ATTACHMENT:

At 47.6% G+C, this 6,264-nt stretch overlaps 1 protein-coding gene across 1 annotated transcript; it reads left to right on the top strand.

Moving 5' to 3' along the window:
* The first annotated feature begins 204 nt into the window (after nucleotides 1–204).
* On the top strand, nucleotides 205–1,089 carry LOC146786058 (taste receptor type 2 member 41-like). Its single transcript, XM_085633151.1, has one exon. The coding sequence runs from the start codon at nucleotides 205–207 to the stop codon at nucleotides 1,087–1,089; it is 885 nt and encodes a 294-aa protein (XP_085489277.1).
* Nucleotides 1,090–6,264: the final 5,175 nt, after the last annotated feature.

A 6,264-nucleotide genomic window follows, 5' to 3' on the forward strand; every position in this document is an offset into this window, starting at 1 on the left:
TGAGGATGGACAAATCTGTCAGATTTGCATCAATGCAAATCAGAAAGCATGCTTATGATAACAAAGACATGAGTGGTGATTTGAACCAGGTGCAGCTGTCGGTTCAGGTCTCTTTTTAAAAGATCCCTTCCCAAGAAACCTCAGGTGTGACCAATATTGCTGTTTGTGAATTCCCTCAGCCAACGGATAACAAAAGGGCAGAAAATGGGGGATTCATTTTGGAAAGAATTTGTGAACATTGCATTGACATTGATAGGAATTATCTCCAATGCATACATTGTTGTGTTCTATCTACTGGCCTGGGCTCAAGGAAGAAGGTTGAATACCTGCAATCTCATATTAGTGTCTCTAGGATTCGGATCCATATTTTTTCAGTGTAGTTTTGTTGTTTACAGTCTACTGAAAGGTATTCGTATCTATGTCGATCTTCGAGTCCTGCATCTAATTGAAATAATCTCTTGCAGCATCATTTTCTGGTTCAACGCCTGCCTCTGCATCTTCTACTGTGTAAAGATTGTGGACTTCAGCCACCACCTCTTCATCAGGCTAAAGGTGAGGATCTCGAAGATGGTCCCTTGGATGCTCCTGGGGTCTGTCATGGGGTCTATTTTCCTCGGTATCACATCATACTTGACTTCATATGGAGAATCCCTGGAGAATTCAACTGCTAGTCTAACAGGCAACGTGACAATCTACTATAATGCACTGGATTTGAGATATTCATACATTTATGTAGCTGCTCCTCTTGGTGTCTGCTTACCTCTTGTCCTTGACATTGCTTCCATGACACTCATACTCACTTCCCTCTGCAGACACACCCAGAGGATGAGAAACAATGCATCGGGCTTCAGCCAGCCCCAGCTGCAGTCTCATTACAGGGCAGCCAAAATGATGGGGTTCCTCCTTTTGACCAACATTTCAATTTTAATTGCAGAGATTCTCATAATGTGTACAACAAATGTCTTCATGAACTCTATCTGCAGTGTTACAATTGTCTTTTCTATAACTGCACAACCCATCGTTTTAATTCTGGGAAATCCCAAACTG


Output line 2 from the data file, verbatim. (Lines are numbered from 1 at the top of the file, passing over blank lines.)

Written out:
Moving 5' to 3' along the window: